The Minister in Guatemala ( Geissler ) to the Secretary of State
[Received July 7—2:05 a.m.]
87. Davidson left July 3, noon. On the 4th in person and by memorandum I informed the Minister for Foreign Affairs as instructed by the Department’s telegram of July 3, 11 a.m. He said that he would have to consult the Cabinet.
This evening I received a four-page memorandum24 in which the Minister for Foreign Affairs acknowledges mine of June 20, makes no mention of mine of July 4, states that with the desire of attending in the best manner the suggestion made by me by instruction of the Department, he and the Minister of Agriculture received Mr. Davidson who said that lacking instructions he could make no suggestion.
The Minister then said that the good disposition of the Government to attend the suggestion of the Department of State cannot be considered a renunciation of the Government’s defense and rights. He alleges that under article 54, paragraph 13, of the Constitution then in force, the contract was subject to legislative approval; that it required the formation of a Guatemalan company; that Shufeldt’s representation before the Government and the Assembly have been in the name of and in representation of the Guatemalan company; that for five years neither Shufeldt nor the Guatemalan company took steps to secure legalization by the Assembly; and that last year the Assembly took cognizance of the contract and disapproved it, that being the proceeding in determination of steps taken by Shufeldt and Company.[Page 141]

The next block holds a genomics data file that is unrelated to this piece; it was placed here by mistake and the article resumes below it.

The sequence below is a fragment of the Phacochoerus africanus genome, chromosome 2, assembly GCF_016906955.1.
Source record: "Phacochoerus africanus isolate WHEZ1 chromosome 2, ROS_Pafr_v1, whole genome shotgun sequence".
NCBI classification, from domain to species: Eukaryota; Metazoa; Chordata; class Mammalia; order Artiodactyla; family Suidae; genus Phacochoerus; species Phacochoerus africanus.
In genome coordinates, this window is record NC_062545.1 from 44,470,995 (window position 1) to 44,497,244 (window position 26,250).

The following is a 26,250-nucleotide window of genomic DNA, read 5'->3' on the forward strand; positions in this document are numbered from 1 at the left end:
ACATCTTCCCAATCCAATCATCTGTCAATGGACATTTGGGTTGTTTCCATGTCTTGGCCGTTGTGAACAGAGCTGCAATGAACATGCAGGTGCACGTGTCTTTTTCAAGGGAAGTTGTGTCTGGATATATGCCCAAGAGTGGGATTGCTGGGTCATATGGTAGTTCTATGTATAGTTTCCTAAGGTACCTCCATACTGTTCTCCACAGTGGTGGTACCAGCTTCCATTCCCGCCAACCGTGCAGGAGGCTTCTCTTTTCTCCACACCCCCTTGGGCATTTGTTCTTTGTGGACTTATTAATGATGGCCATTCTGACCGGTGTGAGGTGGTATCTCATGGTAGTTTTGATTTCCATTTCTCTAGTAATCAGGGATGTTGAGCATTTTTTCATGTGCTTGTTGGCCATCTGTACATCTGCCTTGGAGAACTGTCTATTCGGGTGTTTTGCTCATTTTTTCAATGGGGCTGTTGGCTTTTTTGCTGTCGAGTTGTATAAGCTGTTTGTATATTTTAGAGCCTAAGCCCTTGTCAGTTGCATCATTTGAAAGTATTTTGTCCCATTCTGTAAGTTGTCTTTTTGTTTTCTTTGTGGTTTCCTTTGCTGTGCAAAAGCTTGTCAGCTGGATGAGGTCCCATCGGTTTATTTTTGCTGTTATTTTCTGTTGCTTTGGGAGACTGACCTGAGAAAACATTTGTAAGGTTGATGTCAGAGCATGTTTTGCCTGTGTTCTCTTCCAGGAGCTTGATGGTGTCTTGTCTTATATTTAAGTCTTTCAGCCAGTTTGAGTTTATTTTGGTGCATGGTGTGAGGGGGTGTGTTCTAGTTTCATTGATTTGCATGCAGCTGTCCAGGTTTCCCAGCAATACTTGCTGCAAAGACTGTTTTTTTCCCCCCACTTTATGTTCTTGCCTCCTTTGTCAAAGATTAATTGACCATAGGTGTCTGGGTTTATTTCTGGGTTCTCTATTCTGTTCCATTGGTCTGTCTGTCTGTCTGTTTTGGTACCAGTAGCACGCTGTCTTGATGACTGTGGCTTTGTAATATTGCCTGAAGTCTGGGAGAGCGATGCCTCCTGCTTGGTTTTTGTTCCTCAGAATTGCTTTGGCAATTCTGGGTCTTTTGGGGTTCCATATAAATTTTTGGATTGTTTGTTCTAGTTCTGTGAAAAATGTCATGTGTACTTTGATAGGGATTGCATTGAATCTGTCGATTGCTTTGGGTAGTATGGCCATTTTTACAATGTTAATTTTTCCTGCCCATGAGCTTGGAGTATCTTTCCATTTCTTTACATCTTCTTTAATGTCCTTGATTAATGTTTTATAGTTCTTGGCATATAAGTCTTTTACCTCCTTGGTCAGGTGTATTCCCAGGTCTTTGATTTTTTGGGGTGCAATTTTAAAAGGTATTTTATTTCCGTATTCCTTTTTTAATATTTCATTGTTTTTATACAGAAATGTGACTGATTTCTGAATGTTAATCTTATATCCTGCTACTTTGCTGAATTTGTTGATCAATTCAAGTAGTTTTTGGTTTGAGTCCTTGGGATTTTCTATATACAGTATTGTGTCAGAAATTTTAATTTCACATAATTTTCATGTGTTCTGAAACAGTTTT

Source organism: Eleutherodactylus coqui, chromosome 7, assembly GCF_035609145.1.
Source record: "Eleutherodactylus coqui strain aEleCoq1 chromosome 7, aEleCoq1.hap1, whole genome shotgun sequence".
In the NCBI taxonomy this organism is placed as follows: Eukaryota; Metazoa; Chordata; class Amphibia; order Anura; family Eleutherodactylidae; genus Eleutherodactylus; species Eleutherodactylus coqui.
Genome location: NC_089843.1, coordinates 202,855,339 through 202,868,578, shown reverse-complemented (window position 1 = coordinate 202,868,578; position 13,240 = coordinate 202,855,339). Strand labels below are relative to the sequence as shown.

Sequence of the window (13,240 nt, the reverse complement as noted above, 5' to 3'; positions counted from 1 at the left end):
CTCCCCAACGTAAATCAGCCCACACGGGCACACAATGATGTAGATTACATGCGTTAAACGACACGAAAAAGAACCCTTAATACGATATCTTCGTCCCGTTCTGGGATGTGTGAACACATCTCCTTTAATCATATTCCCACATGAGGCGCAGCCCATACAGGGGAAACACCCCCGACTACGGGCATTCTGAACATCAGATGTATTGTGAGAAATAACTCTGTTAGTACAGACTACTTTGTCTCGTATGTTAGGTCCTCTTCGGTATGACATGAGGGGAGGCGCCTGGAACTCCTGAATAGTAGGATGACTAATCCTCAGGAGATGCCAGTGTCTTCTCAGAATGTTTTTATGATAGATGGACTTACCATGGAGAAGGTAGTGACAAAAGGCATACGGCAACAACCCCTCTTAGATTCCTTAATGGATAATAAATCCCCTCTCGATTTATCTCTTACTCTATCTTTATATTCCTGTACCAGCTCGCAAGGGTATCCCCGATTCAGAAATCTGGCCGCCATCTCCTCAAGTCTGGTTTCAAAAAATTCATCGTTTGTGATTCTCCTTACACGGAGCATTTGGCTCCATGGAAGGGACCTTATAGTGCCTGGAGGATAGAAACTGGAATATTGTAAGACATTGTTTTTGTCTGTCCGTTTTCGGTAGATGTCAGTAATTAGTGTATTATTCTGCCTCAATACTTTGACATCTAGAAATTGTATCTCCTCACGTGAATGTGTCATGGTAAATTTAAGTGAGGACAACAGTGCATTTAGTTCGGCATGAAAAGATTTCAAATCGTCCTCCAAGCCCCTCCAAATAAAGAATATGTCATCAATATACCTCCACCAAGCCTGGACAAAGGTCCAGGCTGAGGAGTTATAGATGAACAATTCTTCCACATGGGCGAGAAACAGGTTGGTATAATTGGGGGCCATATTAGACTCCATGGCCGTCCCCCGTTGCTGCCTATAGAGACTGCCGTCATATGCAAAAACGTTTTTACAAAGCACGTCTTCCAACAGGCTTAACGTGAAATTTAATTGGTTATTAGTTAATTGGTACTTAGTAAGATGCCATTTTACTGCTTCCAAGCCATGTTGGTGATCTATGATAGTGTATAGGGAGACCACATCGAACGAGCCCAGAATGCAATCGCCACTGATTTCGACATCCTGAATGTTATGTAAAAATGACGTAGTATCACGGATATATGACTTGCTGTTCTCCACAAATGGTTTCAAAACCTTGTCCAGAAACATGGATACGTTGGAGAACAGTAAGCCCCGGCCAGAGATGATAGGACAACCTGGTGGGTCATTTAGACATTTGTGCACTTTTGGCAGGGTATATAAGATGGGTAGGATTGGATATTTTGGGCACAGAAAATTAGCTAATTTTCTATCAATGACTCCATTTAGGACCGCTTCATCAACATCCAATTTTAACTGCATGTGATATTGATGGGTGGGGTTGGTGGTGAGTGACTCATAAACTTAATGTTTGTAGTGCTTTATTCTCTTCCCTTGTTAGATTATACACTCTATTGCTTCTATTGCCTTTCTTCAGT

He concludes by stating that Shufeldt has previously been informed when acting in representation of Shufeldt and Company that he will receive due attention provided that he adjusts his procedure to constitutional precepts.
Full text by mail.
In conversation, the Minister has contended that Shufeldt’s remedy is to apply to the courts for redress or to present a claim for damages to the Assembly.
- See memorandum by the Minister for Foreign Affairs, July 6, 1929, Shufeldt Claim, p. 343.↩